Posted by: ST on 9 Mar 07

This all sounds patchy, dodgy at best.I have a graph that shows correlation between increase in number of televisions sets and infection rate.How plausioble is that?

Posted by: naco panah on 9 Mar 07

Drawing cause-effect conclusions from statistical correlations is a well known logical pitfall. I trust that the actual presentation had other logic linking AIDS and coffee prices and was using the graphs as secondary supportive material.
Your summary of it sounded like the "two graphs are correlated so there's a strong lieklihood of a cause effect relationship" - you may want to clarify that further.

Posted by: Nitin Borwankar on 9 Mar 07

Very interesting. From my experience with complex biological networks (admittedly as an observer not a practitioner), direct correlations between seemingly unrelated entities often do not follow Occam's Razor. Like ST, I think early education (not just about AIDS, but an educated populace in general) is what will lead to the elimination of AIDS. That and good infectious disease research.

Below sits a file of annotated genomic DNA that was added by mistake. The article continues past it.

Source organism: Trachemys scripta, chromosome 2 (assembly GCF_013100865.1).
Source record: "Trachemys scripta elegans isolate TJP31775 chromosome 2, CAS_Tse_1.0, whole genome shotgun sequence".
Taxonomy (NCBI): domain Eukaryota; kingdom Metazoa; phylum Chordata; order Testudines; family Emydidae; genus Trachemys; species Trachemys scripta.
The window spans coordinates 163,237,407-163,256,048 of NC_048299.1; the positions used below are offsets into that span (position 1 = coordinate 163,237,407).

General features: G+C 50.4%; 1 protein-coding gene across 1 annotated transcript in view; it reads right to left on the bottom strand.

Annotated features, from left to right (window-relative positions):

Posted by: Deepak on 9 Mar 07

partly this is a reframing of "GDP isn't happiness"?

Posted by: hibiscus on 10 Mar 07

I’ve worked in the field of HIV for twenty years and none of Oster’s four myths are commonly believed among the HIV professionals I know. I wonder whose myths they really are. Oster’s?

Posted by: An HIV professional on 16 Mar 07

I second the comment by the anonymous HIV professional. I'm finishing up my PhD in infectious disease epidemiology and with the exception of Oster's first point, most pros don't subscribe to the other "myths".

Oster's correlations are useful for generating hypotheses, but don't do much more than that. They don't prove (or disprove) anything and they certainly don't give any strong information with which to base policy decisions.

Posted by: Cat Laine on 18 Mar 07